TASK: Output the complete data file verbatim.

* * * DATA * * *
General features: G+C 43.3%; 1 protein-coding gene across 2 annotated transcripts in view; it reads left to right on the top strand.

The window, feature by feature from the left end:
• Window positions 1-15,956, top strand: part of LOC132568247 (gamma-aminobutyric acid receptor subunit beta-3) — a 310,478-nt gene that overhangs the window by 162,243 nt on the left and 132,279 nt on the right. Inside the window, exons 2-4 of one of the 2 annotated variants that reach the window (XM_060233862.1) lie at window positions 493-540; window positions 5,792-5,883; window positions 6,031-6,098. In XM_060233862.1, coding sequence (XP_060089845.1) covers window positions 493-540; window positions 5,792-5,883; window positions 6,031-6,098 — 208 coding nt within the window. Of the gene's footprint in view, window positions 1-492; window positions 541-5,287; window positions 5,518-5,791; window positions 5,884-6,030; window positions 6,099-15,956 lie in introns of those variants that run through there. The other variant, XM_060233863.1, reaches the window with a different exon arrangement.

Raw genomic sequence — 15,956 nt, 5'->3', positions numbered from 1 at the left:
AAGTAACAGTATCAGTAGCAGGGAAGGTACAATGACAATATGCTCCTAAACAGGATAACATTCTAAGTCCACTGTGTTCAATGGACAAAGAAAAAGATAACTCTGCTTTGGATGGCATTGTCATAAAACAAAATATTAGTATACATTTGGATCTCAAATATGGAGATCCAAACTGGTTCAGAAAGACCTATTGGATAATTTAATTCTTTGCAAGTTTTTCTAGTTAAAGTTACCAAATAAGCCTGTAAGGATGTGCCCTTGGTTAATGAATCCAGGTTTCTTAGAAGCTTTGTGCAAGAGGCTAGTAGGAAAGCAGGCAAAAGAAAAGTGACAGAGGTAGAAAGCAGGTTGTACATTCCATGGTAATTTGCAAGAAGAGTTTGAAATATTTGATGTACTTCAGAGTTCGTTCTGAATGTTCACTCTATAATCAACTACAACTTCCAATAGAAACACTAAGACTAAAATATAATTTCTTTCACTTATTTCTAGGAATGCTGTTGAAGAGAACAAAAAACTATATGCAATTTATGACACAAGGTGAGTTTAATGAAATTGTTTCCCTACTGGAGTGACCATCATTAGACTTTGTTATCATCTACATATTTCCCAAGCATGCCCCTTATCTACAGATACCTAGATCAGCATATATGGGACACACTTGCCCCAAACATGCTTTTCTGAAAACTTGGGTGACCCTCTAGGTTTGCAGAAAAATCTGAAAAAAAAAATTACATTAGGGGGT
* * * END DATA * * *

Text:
General features: G+C 43.3%; 1 protein-coding gene across 2 annotated transcripts in view; it reads left to right on the top strand.

The window, feature by feature from the left end:
• Window positions 1-15,956, top strand: part of LOC132568247 (gamma-aminobutyric acid receptor subunit beta-3) — a 310,478-nt gene that overhangs the window by 162,243 nt on the left and 132,279 nt on the right. Inside the window, exons 2-4 of one of the 2 annotated variants that reach the window (XM_060233862.1) lie at window positions 493-540; window positions 5,792-5,883; window positions 6,031-6,098. In XM_060233862.1, coding sequence (XP_060089845.1) covers window positions 493-540; window positions 5,792-5,883; window positions 6,031-6,098 — 208 coding nt within the window. Of the gene's footprint in view, window positions 1-492; window positions 541-5,287; window positions 5,518-5,791; window positions 5,884-6,030; window positions 6,099-15,956 lie in introns of those variants that run through there. The other variant, XM_060233863.1, reaches the window with a different exon arrangement.

Raw genomic sequence — 15,956 nt, 5'->3', positions numbered from 1 at the left:
AAGTAACAGTATCAGTAGCAGGGAAGGTACAATGACAATATGCTCCTAAACAGGATAACATTCTAAGTCCACTGTGTTCAATGGACAAAGAAAAAGATAACTCTGCTTTGGATGGCATTGTCATAAAACAAAATATTAGTATACATTTGGATCTCAAATATGGAGATCCAAACTGGTTCAGAAAGACCTATTGGATAATTTAATTCTTTGCAAGTTTTTCTAGTTAAAGTTACCAAATAAGCCTGTAAGGATGTGCCCTTGGTTAATGAATCCAGGTTTCTTAGAAGCTTTGTGCAAGAGGCTAGTAGGAAAGCAGGCAAAAGAAAAGTGACAGAGGTAGAAAGCAGGTTGTACATTCCATGGTAATTTGCAAGAAGAGTTTGAAATATTTGATGTACTTCAGAGTTCGTTCTGAATGTTCACTCTATAATCAACTACAACTTCCAATAGAAACACTAAGACTAAAATATAATTTCTTTCACTTATTTCTAGGAATGCTGTTGAAGAGAACAAAAAACTATATGCAATTTATGACACAAGGTGAGTTTAATGAAATTGTTTCCCTACTGGAGTGACCATCATTAGACTTTGTTATCATCTACATATTTCCCAAGCATGCCCCTTATCTACAGATACCTAGATCAGCATATATGGGACACACTTGCCCCAAACATGCTTTTCTGAAAACTTGGGTGACCCTCTAGGTTTGCAGAAAAATCTGAAAAAAAAAATTACATTAGGGGGT